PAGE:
Example 2:  At Company A, we now had the SCCM client installed and reporting on all workstations and servers.  The inventory information was collected and eventually a request came in from the CIO, wanting to know how many computers were running the version of anti-virus software that they owned and managed.  We generated the report and found out that only 25% of the total amount of workstations and servers had the anti-virus software installed.  When we brought this information to him, he told us that the SCCM report could not be correct and that there must be something wrong with the data.  This reminded me of the famous quote from the movie “A Few Good Men” that states, “You can’t handle the truth!” After showing him detailed inventory information for specific computers that were missing anti-virus that showed all other installed software we were able to demonstrate that the problem wasn’t SCCM—it was failed policy, procedure and configuration management.  Since the implementation of SCCM at Company A, they have leveraged SCCM to raise their antivirus levels to nearly 100% and implement Microsoft Updates for the first time in their environment.  Fortunately for them, the SCCM implementation came before they were caught off-guard by a major malware attack or other exploit of their former vulnerabilities.

    For Company A, SCCM delivered enhanced insight into and control over their IT systems and is now a vital part of their day-to-day operations.

    When an organization decides to implement a configuration management software like SCCM, or through the use of an appliance such as the Dell KACE Systems Management appliances, they must remember that the information collected along the way and afterwards may expose weaknesses, but these need to be viewed as important opportunities.  This is the exact reason why these software products and appliances are so important as they provide a level of insight into an enterprise computing environment that can be entirely overlooked through status quo approaches and processes.

    Do you know the status of your enterprise computing environment?  Are you 100% sure of your software patch/update and anti-virus compliance levels?  New Signature can help your organization improve insight, management, and security and reduce total cost of ownership through the use of the Microsoft System Center line of products.  Please call us today for a consultation, we would love to help you gain insight into the operations and configuration of your computing environment.

  • July 21, 2011

    Hold Off on OS X 10.7 Lion for Business

    Apple recently released OS X 10.7 Lion to the public.  However, New Signature’s Mac experts have been testing the Developer releases for a while.

    Lion brings some great, easy-to-use features to the operating system, but at this time we don’t recommend upgrading to the new platform for our business users.  Business-critical applications such as Microsoft Office 2011 and Adobe Flash are suffering from stability issues and reduced functionality due to “under the hood” changes that have been made in the newest 10.7 release.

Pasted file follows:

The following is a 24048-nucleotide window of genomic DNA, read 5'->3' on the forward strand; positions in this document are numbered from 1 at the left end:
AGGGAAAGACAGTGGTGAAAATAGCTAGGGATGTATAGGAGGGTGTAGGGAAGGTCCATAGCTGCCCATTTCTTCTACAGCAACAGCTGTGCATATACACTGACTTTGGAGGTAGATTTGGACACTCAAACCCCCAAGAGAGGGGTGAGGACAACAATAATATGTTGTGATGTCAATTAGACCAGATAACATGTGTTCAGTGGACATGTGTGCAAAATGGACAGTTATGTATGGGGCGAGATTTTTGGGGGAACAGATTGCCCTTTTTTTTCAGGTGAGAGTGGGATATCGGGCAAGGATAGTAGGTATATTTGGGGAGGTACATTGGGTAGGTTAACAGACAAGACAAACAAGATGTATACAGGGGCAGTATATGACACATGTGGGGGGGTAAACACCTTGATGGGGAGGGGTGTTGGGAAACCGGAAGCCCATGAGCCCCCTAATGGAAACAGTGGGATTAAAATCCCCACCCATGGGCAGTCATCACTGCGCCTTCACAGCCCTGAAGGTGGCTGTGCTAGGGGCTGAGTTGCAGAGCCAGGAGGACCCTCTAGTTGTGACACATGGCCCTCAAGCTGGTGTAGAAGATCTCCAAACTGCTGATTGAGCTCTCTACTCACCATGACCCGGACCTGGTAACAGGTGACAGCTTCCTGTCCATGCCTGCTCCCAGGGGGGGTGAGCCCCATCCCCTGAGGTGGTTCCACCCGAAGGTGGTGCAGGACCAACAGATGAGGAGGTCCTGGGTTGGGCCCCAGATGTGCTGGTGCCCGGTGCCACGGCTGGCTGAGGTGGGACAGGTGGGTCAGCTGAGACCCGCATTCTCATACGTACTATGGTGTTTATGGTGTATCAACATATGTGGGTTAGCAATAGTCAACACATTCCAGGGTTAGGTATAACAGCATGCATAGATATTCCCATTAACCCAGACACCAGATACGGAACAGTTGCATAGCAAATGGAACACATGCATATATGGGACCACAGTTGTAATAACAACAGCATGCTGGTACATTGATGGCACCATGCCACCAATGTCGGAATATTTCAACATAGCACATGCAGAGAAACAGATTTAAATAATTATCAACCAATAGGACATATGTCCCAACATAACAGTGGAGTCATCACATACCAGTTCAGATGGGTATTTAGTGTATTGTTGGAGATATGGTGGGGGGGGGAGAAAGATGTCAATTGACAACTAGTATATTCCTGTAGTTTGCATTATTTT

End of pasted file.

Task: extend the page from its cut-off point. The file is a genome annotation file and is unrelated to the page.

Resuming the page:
New Signature’s experts are in communication with Apple, Microsoft and other vendors regarding these issues, and we are optimistic that patches will soon be released to have this new and improved operating system and important business software packages working together again in harmony.

  • Quick Tip: Exchange Management Shell – How to Identify All Critical Path Folders that Exceed Recommended Limits

    Have you ever had to quickly identify all critical path folders In Exchange that exceed recommended limits?  We certainly have and wanted to share a great script created by the Microsoft Exchange Team that makes this process an easy one!  You can also read a thorough explanation about the script entitled, “Finding High Item Count Folders Using the Exchange Management Shell“.

    The script is very easy to use – create a HighItemFolders.ps1 file using notepad (or your favorite editor) and paste the script into the file.  Using Windows PowerShell, navigate to the location at which the script is saved and execute:

    .\HighItemFolders.ps1 -OutputFile c:\HighItemsCt.csv

    It does not affect server performance when running and takes only 1-2 minutes to complete.  You will then have a csv file that lists every critical path folder in every mailbox that exceeds recommended limits. Enjoy!

  • July 20, 2011

    Extending the Enterprise Network to the iPad with the Wyse PocketCloud App

    Wyse PocketCloud, available from the Apple App store, is a great product that allows you to connect remotely to a Microsoft Windows computer from your iOS device using an RDP (Remote Desktop Protocol) connection.  You may already connect to your office network from your home laptop or desktop using RDP, this product is one of several available on the market that extends this capability to the iOS platform.